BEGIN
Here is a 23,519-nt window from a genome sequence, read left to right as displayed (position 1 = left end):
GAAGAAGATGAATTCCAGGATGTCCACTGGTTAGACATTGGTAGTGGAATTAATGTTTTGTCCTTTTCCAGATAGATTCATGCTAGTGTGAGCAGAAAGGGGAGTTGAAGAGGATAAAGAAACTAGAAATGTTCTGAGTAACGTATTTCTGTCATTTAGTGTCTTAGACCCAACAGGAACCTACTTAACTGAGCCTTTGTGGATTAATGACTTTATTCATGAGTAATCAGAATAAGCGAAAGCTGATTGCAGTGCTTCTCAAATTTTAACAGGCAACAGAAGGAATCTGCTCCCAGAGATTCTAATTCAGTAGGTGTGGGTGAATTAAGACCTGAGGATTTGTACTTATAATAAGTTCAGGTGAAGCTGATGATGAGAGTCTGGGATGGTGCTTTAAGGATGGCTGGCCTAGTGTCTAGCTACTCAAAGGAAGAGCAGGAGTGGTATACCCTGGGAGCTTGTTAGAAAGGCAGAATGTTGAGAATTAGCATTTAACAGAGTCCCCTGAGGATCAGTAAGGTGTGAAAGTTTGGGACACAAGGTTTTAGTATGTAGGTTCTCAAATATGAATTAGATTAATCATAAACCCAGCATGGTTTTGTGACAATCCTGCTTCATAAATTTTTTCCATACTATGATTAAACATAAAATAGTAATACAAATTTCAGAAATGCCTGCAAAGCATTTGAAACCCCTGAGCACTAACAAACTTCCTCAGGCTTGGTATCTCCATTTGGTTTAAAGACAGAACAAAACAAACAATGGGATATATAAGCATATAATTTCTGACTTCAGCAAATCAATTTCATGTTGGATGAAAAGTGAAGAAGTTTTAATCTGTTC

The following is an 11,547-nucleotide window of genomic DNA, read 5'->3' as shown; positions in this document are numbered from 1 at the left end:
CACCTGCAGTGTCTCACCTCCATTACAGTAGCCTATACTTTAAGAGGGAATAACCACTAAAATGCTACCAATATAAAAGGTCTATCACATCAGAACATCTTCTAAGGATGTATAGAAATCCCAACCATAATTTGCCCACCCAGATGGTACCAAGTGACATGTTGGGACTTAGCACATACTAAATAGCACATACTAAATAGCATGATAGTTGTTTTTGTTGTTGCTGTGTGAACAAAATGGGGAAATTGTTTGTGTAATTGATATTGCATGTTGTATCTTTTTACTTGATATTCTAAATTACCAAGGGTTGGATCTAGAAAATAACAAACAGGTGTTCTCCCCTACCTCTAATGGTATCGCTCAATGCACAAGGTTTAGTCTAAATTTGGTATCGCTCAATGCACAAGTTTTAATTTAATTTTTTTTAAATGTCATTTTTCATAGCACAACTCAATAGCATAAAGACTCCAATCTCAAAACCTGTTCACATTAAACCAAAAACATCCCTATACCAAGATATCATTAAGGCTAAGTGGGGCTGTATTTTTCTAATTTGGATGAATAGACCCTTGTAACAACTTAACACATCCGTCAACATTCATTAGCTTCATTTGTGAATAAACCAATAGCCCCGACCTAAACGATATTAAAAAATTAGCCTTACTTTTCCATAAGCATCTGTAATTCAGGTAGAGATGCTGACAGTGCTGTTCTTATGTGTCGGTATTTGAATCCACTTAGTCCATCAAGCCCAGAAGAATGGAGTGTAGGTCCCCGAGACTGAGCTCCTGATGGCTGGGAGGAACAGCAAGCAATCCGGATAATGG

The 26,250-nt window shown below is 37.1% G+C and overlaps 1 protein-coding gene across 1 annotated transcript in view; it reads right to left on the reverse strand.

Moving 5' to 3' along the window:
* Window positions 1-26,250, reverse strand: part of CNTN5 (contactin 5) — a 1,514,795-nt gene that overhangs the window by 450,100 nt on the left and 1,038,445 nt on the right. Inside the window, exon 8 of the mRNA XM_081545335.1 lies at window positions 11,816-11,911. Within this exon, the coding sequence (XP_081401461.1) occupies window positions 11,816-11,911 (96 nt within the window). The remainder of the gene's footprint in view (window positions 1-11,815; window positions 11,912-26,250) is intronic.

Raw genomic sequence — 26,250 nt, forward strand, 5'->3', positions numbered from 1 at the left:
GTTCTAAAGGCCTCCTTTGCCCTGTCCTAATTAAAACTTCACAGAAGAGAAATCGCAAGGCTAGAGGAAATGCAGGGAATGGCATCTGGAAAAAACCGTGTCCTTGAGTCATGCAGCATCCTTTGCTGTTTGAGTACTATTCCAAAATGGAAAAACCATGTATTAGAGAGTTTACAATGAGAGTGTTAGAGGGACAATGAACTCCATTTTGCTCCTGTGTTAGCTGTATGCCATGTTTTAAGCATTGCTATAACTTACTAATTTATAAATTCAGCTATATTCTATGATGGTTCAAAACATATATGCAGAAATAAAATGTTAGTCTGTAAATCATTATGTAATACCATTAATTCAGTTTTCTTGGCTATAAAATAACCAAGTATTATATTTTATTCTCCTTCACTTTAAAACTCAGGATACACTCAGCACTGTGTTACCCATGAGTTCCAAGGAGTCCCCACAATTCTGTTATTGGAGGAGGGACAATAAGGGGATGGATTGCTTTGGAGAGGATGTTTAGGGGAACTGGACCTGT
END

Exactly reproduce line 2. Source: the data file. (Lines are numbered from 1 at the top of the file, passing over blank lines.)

GAAGAAGATGAATTCCAGGATGTCCACTGGTTAGACATTGGTAGTGGAATTAATGTTTTGTCCTTTTCCAGATAGATTCATGCTAGTGTGAGCAGAAAGGGGAGTTGAAGAGGATAAAGAAACTAGAAATGTTCTGAGTAACGTATTTCTGTCATTTAGTGTCTTAGACCCAACAGGAACCTACTTAACTGAGCCTTTGTGGATTAATGACTTTATTCATGAGTAATCAGAATAAGCGAAAGCTGATTGCAGTGCTTCTCAAATTTTAACAGGCAACAGAAGGAATCTGCTCCCAGAGATTCTAATTCAGTAGGTGTGGGTGAATTAAGACCTGAGGATTTGTACTTATAATAAGTTCAGGTGAAGCTGATGATGAGAGTCTGGGATGGTGCTTTAAGGATGGCTGGCCTAGTGTCTAGCTACTCAAAGGAAGAGCAGGAGTGGTATACCCTGGGAGCTTGTTAGAAAGGCAGAATGTTGAGAATTAGCATTTAACAGAGTCCCCTGAGGATCAGTAAGGTGTGAAAGTTTGGGACACAAGGTTTTAGTATGTAGGTTCTCAAATATGAATTAGATTAATCATAAACCCAGCATGGTTTTGTGACAATCCTGCTTCATAAATTTTTTCCATACTATGATTAAACATAAAATAGTAATACAAATTTCAGAAATGCCTGCAAAGCATTTGAAACCCCTGAGCACTAACAAACTTCCTCAGGCTTGGTATCTCCATTTGGTTTAAAGACAGAACAAAACAAACAATGGGATATATAAGCATATAATTTCTGACTTCAGCAAATCAATTTCATGTTGGATGAAAAGTGAAGAAGTTTTAATCTGTTC